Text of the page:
Keeping track of the time is important, which is why a clock is one of the most prominent features of any smartphone. With that in mind, 12-hour time—while it may be the default for where you live—isn’t always the best.
If you work in an area where you’re frequently scheduling meetings, tasks, or anything else throughout a 24-hour period, 12-hour time can cause unnecessary confusion. Is that 8AM or 8PM?
The good news is that if you want to switch to using 24-hour time, it’s far easier to do on your iPhone than it is on your alarm clock or your microwave.
How to Change Between 12 and 24 Hour Time in iOS
Changing between 12-hour and 24-hour time on your iPhone is simple, and it’s easy to reverse. This means if you find 24-hour time isn’t for you, you’re not stuck with it.
To change your time settings, open the Settings app. Now scroll down and select General > Date & Time. Here, at the top of the screen, you’ll see the “24-Hour Time” setting. Tap the slider next to this feature to turn it on.
If you decide 24-hour time isn’t for you, just follow the above steps. Uncheck the slider instead of checking it, and you’ll be back to 12-hour time.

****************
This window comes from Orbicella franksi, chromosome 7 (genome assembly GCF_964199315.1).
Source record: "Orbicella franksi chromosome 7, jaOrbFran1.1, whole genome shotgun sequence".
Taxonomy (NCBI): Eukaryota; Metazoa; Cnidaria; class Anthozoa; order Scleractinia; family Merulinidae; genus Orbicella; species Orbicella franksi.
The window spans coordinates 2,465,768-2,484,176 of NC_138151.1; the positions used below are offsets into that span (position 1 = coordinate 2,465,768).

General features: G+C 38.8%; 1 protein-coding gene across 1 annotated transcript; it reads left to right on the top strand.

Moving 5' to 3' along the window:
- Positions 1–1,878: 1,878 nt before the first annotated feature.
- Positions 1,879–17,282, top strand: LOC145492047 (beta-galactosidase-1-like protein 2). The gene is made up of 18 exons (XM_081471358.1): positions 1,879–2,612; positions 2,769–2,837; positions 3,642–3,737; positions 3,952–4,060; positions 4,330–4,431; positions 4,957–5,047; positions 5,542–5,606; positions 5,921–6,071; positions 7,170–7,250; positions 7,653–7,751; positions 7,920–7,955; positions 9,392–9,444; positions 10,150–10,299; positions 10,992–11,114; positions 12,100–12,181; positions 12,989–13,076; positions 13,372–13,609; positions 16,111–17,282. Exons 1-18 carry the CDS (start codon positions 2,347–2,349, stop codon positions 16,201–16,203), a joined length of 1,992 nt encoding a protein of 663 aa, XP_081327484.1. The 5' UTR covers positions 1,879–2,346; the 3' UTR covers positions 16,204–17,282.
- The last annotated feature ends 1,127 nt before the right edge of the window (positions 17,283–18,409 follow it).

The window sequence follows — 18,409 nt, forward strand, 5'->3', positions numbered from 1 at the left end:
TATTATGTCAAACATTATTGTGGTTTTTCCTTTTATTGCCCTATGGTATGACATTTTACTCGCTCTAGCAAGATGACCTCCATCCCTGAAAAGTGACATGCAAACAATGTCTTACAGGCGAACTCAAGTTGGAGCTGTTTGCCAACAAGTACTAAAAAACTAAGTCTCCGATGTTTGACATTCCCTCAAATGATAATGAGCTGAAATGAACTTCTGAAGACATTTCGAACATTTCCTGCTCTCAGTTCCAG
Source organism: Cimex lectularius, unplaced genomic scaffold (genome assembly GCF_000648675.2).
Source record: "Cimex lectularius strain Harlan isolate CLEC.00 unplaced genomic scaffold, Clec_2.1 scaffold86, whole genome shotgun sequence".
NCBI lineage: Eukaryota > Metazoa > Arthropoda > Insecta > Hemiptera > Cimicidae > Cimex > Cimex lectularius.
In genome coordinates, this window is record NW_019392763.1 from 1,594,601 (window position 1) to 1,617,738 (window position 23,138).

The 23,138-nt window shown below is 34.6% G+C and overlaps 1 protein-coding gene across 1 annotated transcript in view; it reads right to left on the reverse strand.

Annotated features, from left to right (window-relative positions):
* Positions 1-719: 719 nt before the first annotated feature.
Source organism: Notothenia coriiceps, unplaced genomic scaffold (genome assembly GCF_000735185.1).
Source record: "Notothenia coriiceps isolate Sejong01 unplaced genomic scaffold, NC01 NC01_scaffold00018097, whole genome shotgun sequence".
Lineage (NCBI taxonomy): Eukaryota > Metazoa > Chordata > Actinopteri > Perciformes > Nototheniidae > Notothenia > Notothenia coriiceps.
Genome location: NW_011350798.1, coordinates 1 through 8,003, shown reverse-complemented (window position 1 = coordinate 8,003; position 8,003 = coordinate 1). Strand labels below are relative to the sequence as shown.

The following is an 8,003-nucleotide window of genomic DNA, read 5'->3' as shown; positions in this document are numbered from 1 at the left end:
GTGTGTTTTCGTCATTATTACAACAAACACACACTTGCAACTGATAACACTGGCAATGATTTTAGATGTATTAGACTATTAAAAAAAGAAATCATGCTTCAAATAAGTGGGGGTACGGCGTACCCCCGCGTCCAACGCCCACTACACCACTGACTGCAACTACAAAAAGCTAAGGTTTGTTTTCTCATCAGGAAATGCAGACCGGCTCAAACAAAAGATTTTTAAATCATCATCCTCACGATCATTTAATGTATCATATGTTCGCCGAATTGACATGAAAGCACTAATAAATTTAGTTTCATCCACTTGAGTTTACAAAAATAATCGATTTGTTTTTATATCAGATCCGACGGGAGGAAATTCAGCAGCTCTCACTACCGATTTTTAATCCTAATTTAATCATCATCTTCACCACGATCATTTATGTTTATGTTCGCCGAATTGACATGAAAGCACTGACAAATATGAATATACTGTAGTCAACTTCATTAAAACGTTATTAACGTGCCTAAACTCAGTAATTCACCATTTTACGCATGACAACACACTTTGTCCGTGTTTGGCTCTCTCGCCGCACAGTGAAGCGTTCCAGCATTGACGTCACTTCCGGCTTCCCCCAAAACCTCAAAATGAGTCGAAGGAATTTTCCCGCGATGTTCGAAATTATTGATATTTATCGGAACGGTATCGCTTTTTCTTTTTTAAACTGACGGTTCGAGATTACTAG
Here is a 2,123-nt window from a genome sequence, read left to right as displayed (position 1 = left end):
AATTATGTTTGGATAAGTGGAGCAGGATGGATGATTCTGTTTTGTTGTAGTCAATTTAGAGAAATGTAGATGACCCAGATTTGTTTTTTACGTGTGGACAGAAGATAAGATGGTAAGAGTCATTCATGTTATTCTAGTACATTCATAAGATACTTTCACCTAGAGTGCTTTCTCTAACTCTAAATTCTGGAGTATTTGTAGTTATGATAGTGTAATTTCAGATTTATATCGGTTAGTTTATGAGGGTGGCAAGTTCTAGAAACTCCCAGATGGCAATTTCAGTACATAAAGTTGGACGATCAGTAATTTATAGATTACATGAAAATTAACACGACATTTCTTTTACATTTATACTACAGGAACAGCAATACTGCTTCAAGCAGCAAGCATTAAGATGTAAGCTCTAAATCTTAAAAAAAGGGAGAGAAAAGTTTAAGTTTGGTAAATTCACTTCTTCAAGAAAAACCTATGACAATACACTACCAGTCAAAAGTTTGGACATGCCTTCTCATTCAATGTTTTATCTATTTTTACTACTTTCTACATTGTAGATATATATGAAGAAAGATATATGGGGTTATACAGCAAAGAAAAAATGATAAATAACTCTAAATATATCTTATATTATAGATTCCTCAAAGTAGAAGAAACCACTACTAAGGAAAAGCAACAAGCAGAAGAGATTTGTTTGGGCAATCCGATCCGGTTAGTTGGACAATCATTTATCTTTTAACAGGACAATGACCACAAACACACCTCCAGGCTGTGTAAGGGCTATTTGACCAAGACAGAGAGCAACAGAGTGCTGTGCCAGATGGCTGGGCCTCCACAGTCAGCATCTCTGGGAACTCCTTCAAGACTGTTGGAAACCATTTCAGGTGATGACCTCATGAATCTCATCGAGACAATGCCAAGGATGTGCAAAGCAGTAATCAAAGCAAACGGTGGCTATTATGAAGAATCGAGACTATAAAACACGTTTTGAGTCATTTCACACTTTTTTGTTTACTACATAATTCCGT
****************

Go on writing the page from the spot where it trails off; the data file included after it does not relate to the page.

Note that having “Set Automatically” checked here will switch your time to the appropriate time zone. That set, it shouldn’t mess with your 24-hour time settings.
Do You Need to Change Your Alarms?
Are you new to using 24-hour time on your iPhone or other Apple devices? If so, you may be wondering if you’ll need to reset or adjust your alarms.
The good news is that your iPhone keeps track of time on its own, and this applies to alarms too. This means that the only difference changing from 12-hour to 24-hour time makes for your alarms is how they display the time.
This is also true for anything else time-sensitive. That means that Reminders, Calendar, and other apps will all work just fine. There’s no need to make any adjustments, and this is true for third-party apps as well.
Want to change your Mac to 24-hour time as well? Take a look at our guide to changing date, time, and number formats on Mac.
Kris Wouk is a writer, musician, and whatever it’s called when someone makes videos for the web. He’s an Apple nerd with a fondness for hi-res audio and home theater gear.